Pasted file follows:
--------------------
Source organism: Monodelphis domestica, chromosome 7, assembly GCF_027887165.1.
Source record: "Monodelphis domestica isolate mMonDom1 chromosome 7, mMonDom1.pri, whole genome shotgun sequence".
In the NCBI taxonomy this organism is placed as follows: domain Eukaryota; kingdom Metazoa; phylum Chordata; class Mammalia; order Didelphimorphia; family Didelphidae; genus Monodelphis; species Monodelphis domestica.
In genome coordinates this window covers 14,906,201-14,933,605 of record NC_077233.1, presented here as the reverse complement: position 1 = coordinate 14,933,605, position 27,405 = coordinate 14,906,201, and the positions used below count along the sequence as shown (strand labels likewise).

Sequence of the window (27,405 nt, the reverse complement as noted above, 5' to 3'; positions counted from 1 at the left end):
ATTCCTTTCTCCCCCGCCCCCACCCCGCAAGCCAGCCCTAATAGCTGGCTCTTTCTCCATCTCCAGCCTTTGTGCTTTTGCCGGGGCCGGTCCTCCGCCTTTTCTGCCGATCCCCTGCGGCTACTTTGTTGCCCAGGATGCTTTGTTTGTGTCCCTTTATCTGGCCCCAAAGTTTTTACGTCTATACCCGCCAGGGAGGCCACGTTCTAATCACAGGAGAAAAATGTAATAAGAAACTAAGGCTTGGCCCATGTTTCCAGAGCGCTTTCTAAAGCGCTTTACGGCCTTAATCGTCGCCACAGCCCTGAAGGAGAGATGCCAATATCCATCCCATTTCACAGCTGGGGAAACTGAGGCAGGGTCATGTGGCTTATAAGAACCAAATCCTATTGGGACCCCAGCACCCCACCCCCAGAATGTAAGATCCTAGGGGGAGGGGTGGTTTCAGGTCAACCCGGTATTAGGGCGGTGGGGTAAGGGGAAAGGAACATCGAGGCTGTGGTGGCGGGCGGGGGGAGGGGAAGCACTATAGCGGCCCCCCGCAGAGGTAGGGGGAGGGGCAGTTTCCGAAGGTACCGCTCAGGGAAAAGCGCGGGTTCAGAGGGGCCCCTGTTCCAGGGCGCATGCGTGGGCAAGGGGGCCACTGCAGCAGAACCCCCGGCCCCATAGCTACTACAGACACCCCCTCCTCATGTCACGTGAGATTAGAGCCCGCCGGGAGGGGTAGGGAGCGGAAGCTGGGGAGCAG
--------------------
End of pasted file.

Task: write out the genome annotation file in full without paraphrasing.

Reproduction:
Source organism: Monodelphis domestica, chromosome 7, assembly GCF_027887165.1.
Source record: "Monodelphis domestica isolate mMonDom1 chromosome 7, mMonDom1.pri, whole genome shotgun sequence".
In the NCBI taxonomy this organism is placed as follows: domain Eukaryota; kingdom Metazoa; phylum Chordata; class Mammalia; order Didelphimorphia; family Didelphidae; genus Monodelphis; species Monodelphis domestica.
In genome coordinates this window covers 14,906,201-14,933,605 of record NC_077233.1, presented here as the reverse complement: position 1 = coordinate 14,933,605, position 27,405 = coordinate 14,906,201, and the positions used below count along the sequence as shown (strand labels likewise).

Sequence of the window (27,405 nt, the reverse complement as noted above, 5' to 3'; positions counted from 1 at the left end):
ATTCCTTTCTCCCCCGCCCCCACCCCGCAAGCCAGCCCTAATAGCTGGCTCTTTCTCCATCTCCAGCCTTTGTGCTTTTGCCGGGGCCGGTCCTCCGCCTTTTCTGCCGATCCCCTGCGGCTACTTTGTTGCCCAGGATGCTTTGTTTGTGTCCCTTTATCTGGCCCCAAAGTTTTTACGTCTATACCCGCCAGGGAGGCCACGTTCTAATCACAGGAGAAAAATGTAATAAGAAACTAAGGCTTGGCCCATGTTTCCAGAGCGCTTTCTAAAGCGCTTTACGGCCTTAATCGTCGCCACAGCCCTGAAGGAGAGATGCCAATATCCATCCCATTTCACAGCTGGGGAAACTGAGGCAGGGTCATGTGGCTTATAAGAACCAAATCCTATTGGGACCCCAGCACCCCACCCCCAGAATGTAAGATCCTAGGGGGAGGGGTGGTTTCAGGTCAACCCGGTATTAGGGCGGTGGGGTAAGGGGAAAGGAACATCGAGGCTGTGGTGGCGGGCGGGGGGAGGGGAAGCACTATAGCGGCCCCCCGCAGAGGTAGGGGGAGGGGCAGTTTCCGAAGGTACCGCTCAGGGAAAAGCGCGGGTTCAGAGGGGCCCCTGTTCCAGGGCGCATGCGTGGGCAAGGGGGCCACTGCAGCAGAACCCCCGGCCCCATAGCTACTACAGACACCCCCTCCTCATGTCACGTGAGATTAGAGCCCGCCGGGAGGGGTAGGGAGCGGAAGCTGGGGAGCAG